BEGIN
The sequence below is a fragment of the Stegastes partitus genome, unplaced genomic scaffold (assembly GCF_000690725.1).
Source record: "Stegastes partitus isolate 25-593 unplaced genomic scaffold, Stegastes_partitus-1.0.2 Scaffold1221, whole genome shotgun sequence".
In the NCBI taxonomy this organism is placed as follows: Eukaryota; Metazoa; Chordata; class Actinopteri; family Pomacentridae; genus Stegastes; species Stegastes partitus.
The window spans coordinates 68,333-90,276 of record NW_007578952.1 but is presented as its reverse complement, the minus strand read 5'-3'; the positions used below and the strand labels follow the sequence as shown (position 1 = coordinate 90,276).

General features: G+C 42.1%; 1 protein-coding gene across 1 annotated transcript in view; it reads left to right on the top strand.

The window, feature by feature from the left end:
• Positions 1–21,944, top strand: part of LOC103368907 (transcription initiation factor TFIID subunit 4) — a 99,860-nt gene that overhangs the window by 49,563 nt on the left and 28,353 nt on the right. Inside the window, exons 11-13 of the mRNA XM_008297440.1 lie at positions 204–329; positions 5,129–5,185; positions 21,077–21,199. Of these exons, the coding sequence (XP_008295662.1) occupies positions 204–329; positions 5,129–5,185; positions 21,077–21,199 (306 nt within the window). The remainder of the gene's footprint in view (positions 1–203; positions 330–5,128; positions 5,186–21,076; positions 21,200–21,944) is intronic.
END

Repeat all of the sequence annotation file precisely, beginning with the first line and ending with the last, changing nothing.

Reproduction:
The sequence below is a fragment of the Stegastes partitus genome, unplaced genomic scaffold (assembly GCF_000690725.1).
Source record: "Stegastes partitus isolate 25-593 unplaced genomic scaffold, Stegastes_partitus-1.0.2 Scaffold1221, whole genome shotgun sequence".
In the NCBI taxonomy this organism is placed as follows: Eukaryota; Metazoa; Chordata; class Actinopteri; family Pomacentridae; genus Stegastes; species Stegastes partitus.
The window spans coordinates 68,333-90,276 of record NW_007578952.1 but is presented as its reverse complement, the minus strand read 5'-3'; the positions used below and the strand labels follow the sequence as shown (position 1 = coordinate 90,276).

General features: G+C 42.1%; 1 protein-coding gene across 1 annotated transcript in view; it reads left to right on the top strand.

The window, feature by feature from the left end:
• Positions 1–21,944, top strand: part of LOC103368907 (transcription initiation factor TFIID subunit 4) — a 99,860-nt gene that overhangs the window by 49,563 nt on the left and 28,353 nt on the right. Inside the window, exons 11-13 of the mRNA XM_008297440.1 lie at positions 204–329; positions 5,129–5,185; positions 21,077–21,199. Of these exons, the coding sequence (XP_008295662.1) occupies positions 204–329; positions 5,129–5,185; positions 21,077–21,199 (306 nt within the window). The remainder of the gene's footprint in view (positions 1–203; positions 330–5,128; positions 5,186–21,076; positions 21,200–21,944) is intronic.